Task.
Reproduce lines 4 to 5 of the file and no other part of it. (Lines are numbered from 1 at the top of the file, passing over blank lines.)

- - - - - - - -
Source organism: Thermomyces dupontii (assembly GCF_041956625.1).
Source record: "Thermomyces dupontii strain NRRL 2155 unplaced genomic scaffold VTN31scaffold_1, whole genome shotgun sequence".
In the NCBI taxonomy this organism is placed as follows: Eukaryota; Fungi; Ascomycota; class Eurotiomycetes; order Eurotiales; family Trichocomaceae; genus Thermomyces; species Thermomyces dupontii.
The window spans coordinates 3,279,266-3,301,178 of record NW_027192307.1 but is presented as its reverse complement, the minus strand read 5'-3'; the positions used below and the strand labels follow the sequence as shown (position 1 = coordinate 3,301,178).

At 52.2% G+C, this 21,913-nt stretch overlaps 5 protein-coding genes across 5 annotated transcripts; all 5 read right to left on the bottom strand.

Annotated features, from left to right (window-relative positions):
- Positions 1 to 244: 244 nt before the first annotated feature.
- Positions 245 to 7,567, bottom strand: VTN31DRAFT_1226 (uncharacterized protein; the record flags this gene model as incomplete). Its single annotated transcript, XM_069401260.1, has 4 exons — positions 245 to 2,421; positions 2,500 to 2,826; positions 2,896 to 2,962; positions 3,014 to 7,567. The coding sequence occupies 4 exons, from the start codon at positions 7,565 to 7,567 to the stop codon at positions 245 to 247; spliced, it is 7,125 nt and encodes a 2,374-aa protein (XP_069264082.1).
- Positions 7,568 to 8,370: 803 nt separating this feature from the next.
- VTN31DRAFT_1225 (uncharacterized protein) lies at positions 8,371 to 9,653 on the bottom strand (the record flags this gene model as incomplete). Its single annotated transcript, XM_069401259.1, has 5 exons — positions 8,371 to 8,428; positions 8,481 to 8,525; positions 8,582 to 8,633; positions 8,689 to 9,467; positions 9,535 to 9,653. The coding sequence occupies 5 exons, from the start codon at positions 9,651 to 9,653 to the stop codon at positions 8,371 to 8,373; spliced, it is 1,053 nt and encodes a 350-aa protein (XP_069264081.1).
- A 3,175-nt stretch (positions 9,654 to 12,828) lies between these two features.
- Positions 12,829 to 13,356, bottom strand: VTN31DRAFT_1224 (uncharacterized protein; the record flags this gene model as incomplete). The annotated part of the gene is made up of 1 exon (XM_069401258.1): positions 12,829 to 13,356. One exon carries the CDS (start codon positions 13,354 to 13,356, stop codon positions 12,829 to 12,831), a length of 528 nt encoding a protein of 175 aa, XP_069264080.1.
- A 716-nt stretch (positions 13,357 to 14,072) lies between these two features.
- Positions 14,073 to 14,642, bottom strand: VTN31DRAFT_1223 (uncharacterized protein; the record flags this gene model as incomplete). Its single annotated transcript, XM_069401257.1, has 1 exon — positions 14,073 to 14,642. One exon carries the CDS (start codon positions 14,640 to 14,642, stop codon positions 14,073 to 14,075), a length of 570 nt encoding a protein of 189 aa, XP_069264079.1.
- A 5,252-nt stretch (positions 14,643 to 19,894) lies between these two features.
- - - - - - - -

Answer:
The window spans coordinates 3,279,266-3,301,178 of record NW_027192307.1 but is presented as its reverse complement, the minus strand read 5'-3'; the positions used below and the strand labels follow the sequence as shown (position 1 = coordinate 3,301,178).

At 52.2% G+C, this 21,913-nt stretch overlaps 5 protein-coding genes across 5 annotated transcripts; all 5 read right to left on the bottom strand.